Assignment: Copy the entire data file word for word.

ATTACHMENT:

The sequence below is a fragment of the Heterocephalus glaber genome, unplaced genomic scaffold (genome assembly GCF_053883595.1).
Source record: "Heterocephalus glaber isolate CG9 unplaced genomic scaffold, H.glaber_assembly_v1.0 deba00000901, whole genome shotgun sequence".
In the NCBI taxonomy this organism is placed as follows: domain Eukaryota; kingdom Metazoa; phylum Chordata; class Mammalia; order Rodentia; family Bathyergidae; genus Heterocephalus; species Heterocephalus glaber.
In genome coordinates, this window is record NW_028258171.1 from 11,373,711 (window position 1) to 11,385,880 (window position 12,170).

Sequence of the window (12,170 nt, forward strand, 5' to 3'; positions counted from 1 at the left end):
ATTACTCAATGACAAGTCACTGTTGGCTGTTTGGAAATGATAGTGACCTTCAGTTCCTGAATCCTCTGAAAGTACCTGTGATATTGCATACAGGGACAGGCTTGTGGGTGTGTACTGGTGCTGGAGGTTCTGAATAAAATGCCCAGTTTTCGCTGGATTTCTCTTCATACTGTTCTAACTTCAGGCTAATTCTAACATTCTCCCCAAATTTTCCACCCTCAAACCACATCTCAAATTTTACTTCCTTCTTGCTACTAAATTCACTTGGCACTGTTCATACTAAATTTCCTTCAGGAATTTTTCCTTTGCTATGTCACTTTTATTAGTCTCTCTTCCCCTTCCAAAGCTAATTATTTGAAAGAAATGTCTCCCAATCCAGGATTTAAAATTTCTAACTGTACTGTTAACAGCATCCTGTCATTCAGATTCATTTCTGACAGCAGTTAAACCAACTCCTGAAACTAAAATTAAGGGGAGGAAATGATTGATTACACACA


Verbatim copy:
The sequence below is a fragment of the Heterocephalus glaber genome, unplaced genomic scaffold (genome assembly GCF_053883595.1).
Source record: "Heterocephalus glaber isolate CG9 unplaced genomic scaffold, H.glaber_assembly_v1.0 deba00000901, whole genome shotgun sequence".
In the NCBI taxonomy this organism is placed as follows: domain Eukaryota; kingdom Metazoa; phylum Chordata; class Mammalia; order Rodentia; family Bathyergidae; genus Heterocephalus; species Heterocephalus glaber.
In genome coordinates, this window is record NW_028258171.1 from 11,373,711 (window position 1) to 11,385,880 (window position 12,170).

Sequence of the window (12,170 nt, forward strand, 5' to 3'; positions counted from 1 at the left end):
ATTACTCAATGACAAGTCACTGTTGGCTGTTTGGAAATGATAGTGACCTTCAGTTCCTGAATCCTCTGAAAGTACCTGTGATATTGCATACAGGGACAGGCTTGTGGGTGTGTACTGGTGCTGGAGGTTCTGAATAAAATGCCCAGTTTTCGCTGGATTTCTCTTCATACTGTTCTAACTTCAGGCTAATTCTAACATTCTCCCCAAATTTTCCACCCTCAAACCACATCTCAAATTTTACTTCCTTCTTGCTACTAAATTCACTTGGCACTGTTCATACTAAATTTCCTTCAGGAATTTTTCCTTTGCTATGTCACTTTTATTAGTCTCTCTTCCCCTTCCAAAGCTAATTATTTGAAAGAAATGTCTCCCAATCCAGGATTTAAAATTTCTAACTGTACTGTTAACAGCATCCTGTCATTCAGATTCATTTCTGACAGCAGTTAAACCAACTCCTGAAACTAAAATTAAGGGGAGGAAATGATTGATTACACACA